Donoghue v. Stevenson (1932) in establishing the ‘Duty to take reasonable care’ or the ‘Neighbour principle’ (Health and Safety Law, J Stranks 5th edition.)

Edwards v. National Coal Board (1949) established the legal definition of ‘Reasonably Practicable’ (Health and Safety Law, J Stranks 5th edition).


Robens recommendations and the subsequent passing of the Health and Safety at work Act 1974, did much to bring former common law precedents into statute. The result of this integration into statute and the proactive formation of the Health and Safety Council (legislation) and the Health and Safety Executive (enforcement) has produced impressive results. The following represents the HSE statistical trends for injuries between 1974 and 2009;

The number of fatal injuries to employees fell by 81%

The Rate of fatal injury (per 100 000 employees) fell by 83%

The number of reported non fatal injuries fell by 72%


It follows that there has been an obvious synergy between common law and statute in the development of health and safety legislation. In isolation, they have in their own right been less effective, than in their ‘coming together’ since the development of the Health and Safety at Work Act 1974. Although the UK workplace has dramatically changed since 1974 with a shift from heavy manufacturing to a service based economy, this has posed new challenges for health and safety law. More recently, the emergence of workplace stress has become a significant concern for employers and employees alike. For example, the publication ‘Nursing times’ stated in 2009;

‘Workforce data on 30,000 staff working across 17 NHS trusts shows stress and associated psychiatric problems accounted for as much as 15% of all days lost due to sickness absence in 2008’ (

The Health and Safety Executive have the following statistics for the same year;

‘In 2008/09 an estimated 415 000 individuals in Britain, who worked in the last year, believed that they were experiencing work-related stress at a level that was making them ill (prevalence), according to the Labour Force Survey (LFS table SWIT3W12[1])’ (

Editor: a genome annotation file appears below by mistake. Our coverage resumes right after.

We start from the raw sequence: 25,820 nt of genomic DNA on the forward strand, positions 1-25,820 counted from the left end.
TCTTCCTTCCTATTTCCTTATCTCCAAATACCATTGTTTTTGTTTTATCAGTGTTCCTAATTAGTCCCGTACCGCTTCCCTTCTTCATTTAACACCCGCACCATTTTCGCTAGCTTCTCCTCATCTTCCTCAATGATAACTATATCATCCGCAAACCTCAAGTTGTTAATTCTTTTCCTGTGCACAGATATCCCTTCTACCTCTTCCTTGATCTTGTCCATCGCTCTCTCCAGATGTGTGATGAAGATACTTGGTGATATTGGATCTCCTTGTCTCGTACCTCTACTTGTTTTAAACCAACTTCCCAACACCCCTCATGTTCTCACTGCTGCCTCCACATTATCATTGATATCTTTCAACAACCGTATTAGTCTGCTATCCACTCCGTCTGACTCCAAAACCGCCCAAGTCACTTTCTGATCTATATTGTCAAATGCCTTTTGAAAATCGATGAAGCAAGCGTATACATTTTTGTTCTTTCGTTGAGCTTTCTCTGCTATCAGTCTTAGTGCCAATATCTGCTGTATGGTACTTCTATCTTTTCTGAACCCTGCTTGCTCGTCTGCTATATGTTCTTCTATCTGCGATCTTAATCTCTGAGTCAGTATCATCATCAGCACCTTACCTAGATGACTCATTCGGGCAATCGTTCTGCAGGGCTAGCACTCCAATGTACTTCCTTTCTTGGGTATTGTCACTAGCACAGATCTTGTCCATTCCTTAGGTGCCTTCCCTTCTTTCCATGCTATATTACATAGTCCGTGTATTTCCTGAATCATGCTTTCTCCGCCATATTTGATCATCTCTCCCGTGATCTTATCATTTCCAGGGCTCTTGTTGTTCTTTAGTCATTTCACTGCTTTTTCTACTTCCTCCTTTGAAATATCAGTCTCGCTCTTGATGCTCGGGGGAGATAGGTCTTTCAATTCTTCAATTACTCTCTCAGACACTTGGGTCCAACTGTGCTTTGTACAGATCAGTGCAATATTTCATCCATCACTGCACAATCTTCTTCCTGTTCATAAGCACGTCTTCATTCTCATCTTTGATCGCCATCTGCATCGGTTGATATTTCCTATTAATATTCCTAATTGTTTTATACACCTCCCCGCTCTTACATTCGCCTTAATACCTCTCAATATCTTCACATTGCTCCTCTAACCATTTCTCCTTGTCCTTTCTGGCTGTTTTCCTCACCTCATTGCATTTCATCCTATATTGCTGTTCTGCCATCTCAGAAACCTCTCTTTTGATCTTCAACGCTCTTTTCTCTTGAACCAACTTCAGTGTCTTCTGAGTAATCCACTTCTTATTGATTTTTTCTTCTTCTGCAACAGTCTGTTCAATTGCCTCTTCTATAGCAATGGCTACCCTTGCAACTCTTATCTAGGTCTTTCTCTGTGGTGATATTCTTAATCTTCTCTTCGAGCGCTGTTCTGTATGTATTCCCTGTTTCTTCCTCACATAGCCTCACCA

The Health and Safety Executive have the following statistics for the period 2001 to 2009;

‘LFS survey data suggests the incidence rate of self-reported work-related stress, depression or anxiety has been broadly level over the years 2001/02 to 2008/09, with the exception of 2001/02 where the incidence rate was higher than the current level’.

The publication of HSG 218 ‘Managing the Causes of work related stress’ in 2007 does not appear to be sufficiently effective given that between its publication in 2007, up to 2009, statistics show that cases of stress were broadly the same. Could the absence of statute on the subject be having a negative effect? The author believes so, given that the incidence rate of this work related illness is so high and has not been impacted on by the publication of health and safety guidance. However, the synergy between common law precedent and statute lies paradoxically in the heart of this subject as it did prior to the enactment of the Health and Safety at Work Act 1974. Whereby, common law judicial decision and its subsequent precedents (as seen in Dickins v O2) will give guidance for the future development of legislation that must surely follow in order to make sufficient improvements which will effectively protect employees from work related stress.